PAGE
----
When it comes to producing waste and contributing to our planet’s pollution, the construction industry is at the top of the list. In fact, in 2018, construction and demolition projects filled landfills in the US with up to 145 million tons of waste. And considering that the demand for new buildings and houses keeps growing, that number is sure to keep increasing.
While it may seem that construction waste is inevitable, that’s only the case if we follow the linear economy principles. The circular economy and zero waste movement are looking for alternative solutions that lead to the reduction and complete elimination of construction waste. We still have some ways to go before achieving that goal, but some solutions are already here. So, let’s take a look at how the zero waste movement influences construction and where that might take us.
What Is Zero Waste?
Just as the name implies, the zero-waste movement’s ultimate goal is to eliminate all waste by following the circular economy principles. In the circular economy, there is no throwing away of used material. Starting from the design stage, all products are made with reusing, repurposing, and recycling in mind. That way, even once they are no longer usable, we can dismantle them and use the materials elsewhere.
If you’re wondering who started the zero waste movement, it’s a little more difficult to tell. It seemed to have gained traction in California back in the 1980s, with the founding of the salvaging market, Urban Ore. This market showed the world that it was possible to divert waste from landfills and reuse it in various ways.
But the movement truly gained popularity in the last few years, when it became clear that we need to change something — and fast. Now we’re trying to think up and implement different zero waste strategies in various industries. And construction is certainly one we’re most concerned about.
Implementing Zero Waste Principles in Construction
Eliminating waste from the construction industry is no easy task. If we want to succeed, we have to implement zero waste principles at every level, starting with the materials we use. So, let’s take a look at some creative approaches.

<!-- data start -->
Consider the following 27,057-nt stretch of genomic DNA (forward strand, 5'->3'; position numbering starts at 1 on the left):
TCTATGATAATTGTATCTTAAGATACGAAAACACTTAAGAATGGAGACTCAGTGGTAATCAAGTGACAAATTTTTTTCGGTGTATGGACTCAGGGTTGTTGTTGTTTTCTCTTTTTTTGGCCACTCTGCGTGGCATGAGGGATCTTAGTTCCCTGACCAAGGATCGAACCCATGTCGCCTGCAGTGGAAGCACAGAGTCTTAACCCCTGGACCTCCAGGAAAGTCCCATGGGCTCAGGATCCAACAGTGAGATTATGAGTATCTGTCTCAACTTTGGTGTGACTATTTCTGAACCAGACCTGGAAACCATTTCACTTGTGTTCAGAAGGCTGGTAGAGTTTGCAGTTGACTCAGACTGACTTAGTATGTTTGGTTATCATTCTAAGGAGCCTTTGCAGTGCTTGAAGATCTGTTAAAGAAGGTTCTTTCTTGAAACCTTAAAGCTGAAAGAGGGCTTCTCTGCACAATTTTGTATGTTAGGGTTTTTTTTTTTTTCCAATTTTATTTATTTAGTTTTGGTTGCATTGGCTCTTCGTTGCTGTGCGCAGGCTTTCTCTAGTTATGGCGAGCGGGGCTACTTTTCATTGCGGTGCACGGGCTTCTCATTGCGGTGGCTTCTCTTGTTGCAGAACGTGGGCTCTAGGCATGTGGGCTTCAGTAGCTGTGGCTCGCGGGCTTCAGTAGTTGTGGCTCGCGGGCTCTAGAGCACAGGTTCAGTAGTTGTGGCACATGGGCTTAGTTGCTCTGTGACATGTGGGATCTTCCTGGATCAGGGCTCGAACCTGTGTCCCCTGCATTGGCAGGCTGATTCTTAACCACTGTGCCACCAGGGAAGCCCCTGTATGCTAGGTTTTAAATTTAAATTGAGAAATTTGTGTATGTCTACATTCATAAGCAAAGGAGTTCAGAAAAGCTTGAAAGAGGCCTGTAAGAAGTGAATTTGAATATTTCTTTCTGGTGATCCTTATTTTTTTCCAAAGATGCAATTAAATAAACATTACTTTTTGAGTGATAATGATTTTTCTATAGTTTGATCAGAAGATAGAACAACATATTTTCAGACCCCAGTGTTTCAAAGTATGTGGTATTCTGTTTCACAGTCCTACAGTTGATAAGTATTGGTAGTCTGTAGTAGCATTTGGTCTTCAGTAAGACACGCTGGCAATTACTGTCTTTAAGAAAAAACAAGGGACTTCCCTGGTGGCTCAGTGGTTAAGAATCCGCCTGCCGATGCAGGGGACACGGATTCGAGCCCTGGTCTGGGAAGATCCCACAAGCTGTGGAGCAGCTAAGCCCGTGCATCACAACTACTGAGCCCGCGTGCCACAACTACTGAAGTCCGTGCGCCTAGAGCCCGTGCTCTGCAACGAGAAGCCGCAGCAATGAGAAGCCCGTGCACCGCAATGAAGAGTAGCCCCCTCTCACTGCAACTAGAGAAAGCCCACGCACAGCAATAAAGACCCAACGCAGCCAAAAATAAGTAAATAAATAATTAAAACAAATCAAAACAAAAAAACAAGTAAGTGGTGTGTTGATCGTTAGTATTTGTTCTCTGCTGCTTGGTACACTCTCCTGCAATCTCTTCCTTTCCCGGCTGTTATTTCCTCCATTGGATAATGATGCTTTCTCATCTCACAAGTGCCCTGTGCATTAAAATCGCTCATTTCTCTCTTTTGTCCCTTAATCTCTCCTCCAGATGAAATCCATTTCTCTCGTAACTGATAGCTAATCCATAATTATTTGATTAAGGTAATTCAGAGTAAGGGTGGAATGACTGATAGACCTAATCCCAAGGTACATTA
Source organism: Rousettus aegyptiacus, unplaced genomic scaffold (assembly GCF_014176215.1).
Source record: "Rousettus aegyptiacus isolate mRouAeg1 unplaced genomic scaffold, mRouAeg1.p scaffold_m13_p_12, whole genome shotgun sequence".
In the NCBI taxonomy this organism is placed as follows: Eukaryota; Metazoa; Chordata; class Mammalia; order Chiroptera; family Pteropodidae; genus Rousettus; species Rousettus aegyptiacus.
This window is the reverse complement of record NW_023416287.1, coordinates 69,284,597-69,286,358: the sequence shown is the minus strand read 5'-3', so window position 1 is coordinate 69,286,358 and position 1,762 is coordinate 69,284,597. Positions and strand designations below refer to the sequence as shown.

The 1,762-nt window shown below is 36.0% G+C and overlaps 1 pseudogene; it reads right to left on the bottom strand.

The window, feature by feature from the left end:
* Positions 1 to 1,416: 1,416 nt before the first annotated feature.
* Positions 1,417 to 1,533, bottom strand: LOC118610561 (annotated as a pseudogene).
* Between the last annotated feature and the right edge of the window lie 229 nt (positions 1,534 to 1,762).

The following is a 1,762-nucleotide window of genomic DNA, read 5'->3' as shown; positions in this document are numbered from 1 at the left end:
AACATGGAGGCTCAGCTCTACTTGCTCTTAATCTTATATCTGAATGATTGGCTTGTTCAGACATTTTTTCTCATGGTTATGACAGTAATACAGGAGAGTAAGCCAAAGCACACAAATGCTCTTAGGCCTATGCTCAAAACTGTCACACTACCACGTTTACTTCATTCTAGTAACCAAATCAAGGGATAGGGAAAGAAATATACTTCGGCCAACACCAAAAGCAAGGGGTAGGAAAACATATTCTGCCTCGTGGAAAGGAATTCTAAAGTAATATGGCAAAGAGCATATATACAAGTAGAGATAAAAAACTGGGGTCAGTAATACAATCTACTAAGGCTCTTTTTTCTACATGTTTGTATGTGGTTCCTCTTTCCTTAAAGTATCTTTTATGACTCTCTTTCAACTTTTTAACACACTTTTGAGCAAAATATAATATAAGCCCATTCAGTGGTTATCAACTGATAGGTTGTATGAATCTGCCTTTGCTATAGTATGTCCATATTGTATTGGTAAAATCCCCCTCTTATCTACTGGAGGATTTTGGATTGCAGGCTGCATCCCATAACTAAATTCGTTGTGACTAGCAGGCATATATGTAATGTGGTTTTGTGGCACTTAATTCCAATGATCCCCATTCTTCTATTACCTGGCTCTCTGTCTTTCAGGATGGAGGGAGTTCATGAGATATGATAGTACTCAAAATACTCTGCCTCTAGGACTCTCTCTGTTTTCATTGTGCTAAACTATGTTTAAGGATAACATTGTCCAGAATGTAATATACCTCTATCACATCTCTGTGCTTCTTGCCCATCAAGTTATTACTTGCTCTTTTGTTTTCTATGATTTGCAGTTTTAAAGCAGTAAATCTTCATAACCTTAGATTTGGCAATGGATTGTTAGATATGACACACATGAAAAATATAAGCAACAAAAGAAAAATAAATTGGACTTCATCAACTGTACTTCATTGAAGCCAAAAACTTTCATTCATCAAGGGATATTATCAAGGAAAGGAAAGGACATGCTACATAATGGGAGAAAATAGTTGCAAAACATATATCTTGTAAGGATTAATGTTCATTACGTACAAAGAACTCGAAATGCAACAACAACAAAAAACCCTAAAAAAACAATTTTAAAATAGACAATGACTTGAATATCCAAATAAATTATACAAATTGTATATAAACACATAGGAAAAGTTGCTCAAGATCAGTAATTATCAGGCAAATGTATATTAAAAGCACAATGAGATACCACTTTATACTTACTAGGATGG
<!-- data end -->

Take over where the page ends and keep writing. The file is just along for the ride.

Using Biodegradable Materials in Building Design
Currently, the most used material in the construction industry is concrete. You’ll find it everywhere — in building foundations, on the roads and streets, and parking lots. But while its universal presence may not be strange, it’s certainly not good. Actually, concrete is one of the biggest polluters in the world, responsible for 4‒8% of the world’s CO2 emissions. As such, it goes completely against any eco-friendly movement’s principles.
So, how do we replace something that seems so crucial for building? Well, by finding and using new, biodegradable, and non-polluting materials. Some interesting ones are already making their way into the construction industry, and those include:
All these are rather innovative solutions, but mycelium is particularly eye-catching. After all, it’s actually a part of a fungus, made up of interwoven fibers produced by spores. When combined with certain other substances, this entirely organic material proves rather sturdy and excellent for building. And the best part is that it can easily decompose once it becomes waste.
While mycelium seems promising, it’s still too early to put all our hopes into it. The material is currently being tried and tested to see how much we can rely on it. But if it passes the tests, it might replace concrete in many building projects.
Turning to Modular Building During the Construction Stage
Conventional building involves gathering all the necessary construction materials, bringing them on-site, and then cutting and assembling them there. While that has its advantages, it’s also known to produce a lot of waste. Some of it is caused by poor weather conditions during construction, but most of the material is lost because it’s excessive, and collecting it on-site is difficult.
On the other hand, modular building produces up to 90% less waste! That’s because, in modular construction, different sections of a building are constructed off-site in manufacturing plants. Then, builders bring these finished sections and assemble them on-site without having to transport any materials.
Of course, there will be some excess material during the initial construction stage in the manufacturing plant. The difference is that manufacturers can easily gather it and use it for other projects. And that’s not quite as simple when working on site.
Improving Waste Management
Using biodegradable materials and modular building is sure to drastically reduce the amount of waste construction produces. Still, some will surely remain, and in such a case, we need proper ways to manage it. According to the zero waste principles, all excess material should be collected, repurposed, or recycled. And that’s impossible without good organization.
Luckily, with the development of new technologies, we can easily track our waste production. Then, the information we gain from this tracking will help us organize better in order to streamline the waste’s separation and recycling. And as time goes by, these technologies are sure to become even more sophisticated, leading to better results.
If any industry is in desperate need of change, it’s the construction industry. Its waste production is enormous now, but applying zero waste principles is sure to change that. We shouldn’t waste time, though — the ideas are already here, and we need to start implementing them as quickly as possible. After all, our planet is in danger.